Behind the Bench, Sports

McGill’s lack of varsity sports culture needs to change

McGill has a long history of pioneering innovation within the sports world: James Naismith, the creator of basketball, studied at McGill, the university’s annual carnival hockey game first took place in 1883, and McGill participated in the first American football game of all time.

In April 1874, McGill played Harvard in what is widely viewed to be the first time that North American football rules were played with, otherwise known as Boston rules. Next year will mark the 150th anniversary of this first football game, though most are likely unaware of the milestone and  McGill has not made any public plans to celebrate this momentous occasion. 

This speaks to a wider issue within McGill varsity sports. McGill has struggled to maintain school spirit around its sporting events, and fans in attendance are often few. The administration has previously expressed that they would increase ticket sales if there was higher demand. Yet, playoff games and rivalry games often fail to generate enough interest for McGill to expand how many tickets are sold. Leaving fans out of the stadium delivers a weak atmosphere at our games, both diminishing the accomplishments of McGill’s student athletes and failing to build a cohesive community culture. 

Next week is the Redbirds’ homecoming football game against Concordia, and players are concerned about a lack of publicity for the game. Fourth-year offensive lineman Klaus Calixte wished that there was a larger effort to make homecoming an event for all of McGill sports.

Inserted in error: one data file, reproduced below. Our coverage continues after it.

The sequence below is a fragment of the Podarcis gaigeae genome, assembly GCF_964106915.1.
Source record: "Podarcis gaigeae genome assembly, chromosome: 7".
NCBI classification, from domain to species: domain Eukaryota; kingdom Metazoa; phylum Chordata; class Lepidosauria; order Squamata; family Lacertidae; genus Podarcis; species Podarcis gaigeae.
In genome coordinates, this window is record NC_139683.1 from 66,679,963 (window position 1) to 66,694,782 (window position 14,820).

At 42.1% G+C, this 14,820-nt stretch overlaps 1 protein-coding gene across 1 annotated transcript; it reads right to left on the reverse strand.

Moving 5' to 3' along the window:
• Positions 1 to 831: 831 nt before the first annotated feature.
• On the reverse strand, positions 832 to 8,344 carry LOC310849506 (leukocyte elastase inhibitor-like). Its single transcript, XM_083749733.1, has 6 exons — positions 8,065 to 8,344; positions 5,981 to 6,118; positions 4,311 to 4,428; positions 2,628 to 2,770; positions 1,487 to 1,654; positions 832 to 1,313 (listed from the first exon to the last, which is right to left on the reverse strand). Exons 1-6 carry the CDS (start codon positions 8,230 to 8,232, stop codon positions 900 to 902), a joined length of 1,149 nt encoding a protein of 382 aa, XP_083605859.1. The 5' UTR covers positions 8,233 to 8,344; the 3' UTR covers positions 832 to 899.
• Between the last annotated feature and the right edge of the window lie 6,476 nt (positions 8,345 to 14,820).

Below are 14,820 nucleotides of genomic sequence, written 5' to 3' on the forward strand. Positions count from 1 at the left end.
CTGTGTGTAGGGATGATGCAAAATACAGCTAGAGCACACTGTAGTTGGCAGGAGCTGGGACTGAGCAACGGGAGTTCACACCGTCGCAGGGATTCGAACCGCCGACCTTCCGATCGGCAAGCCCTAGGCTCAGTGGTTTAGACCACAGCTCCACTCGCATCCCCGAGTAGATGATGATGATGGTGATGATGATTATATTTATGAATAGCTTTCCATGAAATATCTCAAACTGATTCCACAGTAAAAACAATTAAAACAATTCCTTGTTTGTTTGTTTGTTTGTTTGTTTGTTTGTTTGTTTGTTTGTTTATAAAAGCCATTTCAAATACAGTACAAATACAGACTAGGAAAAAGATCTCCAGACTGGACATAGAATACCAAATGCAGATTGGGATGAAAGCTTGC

“The stadium should be opened to 100 per cent capacity for homecoming, yet there is little marketing done by the school to even sell these tickets,” Calixte told //The Tribune//. “We have a generational QB [quarterback] talent in Eloa Latendresse-Regimbald and Scott Walford, a third-round draft pick to the NHL [on the hockey team]. People should come see them!” 

The lack of engagement with our teams not only delegitimizes the hard work of student athletes but reflects poorly on McGill’s university culture. Is the problem due to post-COVID students who never saw pre-COVID sporting events at McGill? Or, is there a pattern of apathy stemming from McGill Athletics? 

For some varsity teams, this lack of school spirit extends beyond having a limited number of fans at games. The Martlets’ field hockey team has not played a home game since the 2018-19 season. According to Madeline Cohen, the team’s captain, McGill Athletics has not provided a “solid reason” as to why they cannot play regular season games at home, and also claims their Ontario University Athletics’ competitors have expressed a willingness to travel.

“Athletics is so fan oriented,” Cohen said. “Most of our athletes would tell you that they could name 10 people instantly who would love to come to a game. We all have huge support bases here [….] But there isn’t even a video stream for them to be able to watch us play.”  

If McGill Athletics cares about creating a McGill culture around our sports, there are lots of simple steps they can take. McGill must follow in the footsteps of schools by offering free tickets to their students and faculty like the University of Toronto or a package with tickets at less than one dollar per game like the Université du Québec à Montréal. Lowering ticket prices for students and having a set amount of free early bird tickets, in combination with greater marketing efforts on campus could easily increase fan engagement. Those who frequent the quad will notice Marty the Martlet advertising a few football games a year, which begs the question: Why can’t this happen for every game and for more teams? 

By not playing into historic sporting events and disappointingly marketing players and teams, and an overall lack of care to its sports teams, they are doing a disservice to their athletes, fans, and McGill culture. The McGill community must celebrate the talent we have at our school and revive our sports culture. 

Sports Editor and Martlets field hockey goalkeeper Anoushka Oke did not contribute to this article.

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